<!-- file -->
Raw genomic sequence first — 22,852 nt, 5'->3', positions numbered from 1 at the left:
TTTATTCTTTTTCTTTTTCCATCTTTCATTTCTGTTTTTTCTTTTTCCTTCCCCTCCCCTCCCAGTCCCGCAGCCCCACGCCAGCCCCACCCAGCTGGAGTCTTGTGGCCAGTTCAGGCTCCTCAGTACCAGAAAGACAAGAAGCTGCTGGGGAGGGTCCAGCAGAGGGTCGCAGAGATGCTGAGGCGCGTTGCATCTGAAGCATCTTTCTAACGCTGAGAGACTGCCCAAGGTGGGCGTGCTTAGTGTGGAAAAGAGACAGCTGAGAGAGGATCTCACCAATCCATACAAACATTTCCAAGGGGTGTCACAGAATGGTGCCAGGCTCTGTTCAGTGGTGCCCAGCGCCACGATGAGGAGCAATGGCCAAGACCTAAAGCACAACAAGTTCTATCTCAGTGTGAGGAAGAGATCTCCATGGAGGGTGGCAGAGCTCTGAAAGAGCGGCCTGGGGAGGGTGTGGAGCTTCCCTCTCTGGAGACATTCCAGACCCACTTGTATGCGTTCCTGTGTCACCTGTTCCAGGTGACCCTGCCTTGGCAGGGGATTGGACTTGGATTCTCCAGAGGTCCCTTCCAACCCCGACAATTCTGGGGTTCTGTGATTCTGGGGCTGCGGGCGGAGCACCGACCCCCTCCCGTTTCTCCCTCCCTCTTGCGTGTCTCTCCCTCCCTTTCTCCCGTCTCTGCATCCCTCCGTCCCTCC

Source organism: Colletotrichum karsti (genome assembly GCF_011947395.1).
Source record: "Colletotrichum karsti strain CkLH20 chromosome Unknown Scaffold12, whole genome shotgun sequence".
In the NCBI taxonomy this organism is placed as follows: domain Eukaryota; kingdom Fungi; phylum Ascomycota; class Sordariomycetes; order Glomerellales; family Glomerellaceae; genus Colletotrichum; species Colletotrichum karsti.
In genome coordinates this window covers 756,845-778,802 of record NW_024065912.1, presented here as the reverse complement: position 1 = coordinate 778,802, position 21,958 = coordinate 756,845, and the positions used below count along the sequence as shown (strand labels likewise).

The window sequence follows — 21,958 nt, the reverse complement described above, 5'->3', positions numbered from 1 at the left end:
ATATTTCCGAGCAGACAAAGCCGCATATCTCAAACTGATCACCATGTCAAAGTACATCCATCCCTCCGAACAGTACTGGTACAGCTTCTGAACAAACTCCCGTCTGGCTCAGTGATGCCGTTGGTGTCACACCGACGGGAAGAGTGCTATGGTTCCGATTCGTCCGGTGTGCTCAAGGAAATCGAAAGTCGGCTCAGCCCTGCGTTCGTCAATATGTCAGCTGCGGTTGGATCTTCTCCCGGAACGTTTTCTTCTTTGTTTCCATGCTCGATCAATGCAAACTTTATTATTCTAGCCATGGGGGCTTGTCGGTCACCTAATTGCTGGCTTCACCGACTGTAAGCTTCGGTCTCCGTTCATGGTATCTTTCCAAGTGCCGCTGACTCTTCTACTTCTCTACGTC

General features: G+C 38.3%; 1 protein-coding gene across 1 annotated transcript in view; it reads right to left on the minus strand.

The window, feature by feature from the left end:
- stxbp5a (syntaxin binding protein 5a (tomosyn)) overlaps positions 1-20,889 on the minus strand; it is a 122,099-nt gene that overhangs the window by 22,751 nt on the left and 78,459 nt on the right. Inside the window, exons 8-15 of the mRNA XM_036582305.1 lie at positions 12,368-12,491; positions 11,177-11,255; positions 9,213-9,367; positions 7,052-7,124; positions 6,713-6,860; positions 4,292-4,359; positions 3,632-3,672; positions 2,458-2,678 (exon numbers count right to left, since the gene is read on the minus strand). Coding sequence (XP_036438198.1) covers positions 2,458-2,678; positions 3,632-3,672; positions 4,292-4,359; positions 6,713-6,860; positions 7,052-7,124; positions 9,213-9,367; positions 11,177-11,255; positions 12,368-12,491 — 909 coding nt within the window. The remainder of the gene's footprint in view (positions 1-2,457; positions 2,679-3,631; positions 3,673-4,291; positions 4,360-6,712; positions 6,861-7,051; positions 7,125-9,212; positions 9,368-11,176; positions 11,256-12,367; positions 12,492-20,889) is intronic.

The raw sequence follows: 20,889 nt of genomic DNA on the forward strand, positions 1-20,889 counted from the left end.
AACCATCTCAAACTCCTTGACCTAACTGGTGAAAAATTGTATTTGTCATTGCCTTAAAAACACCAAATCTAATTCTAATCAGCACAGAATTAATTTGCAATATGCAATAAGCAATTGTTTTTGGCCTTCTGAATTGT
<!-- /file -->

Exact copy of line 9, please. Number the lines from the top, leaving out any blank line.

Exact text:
General features: G+C 38.3%; 1 protein-coding gene across 1 annotated transcript in view; it reads right to left on the minus strand.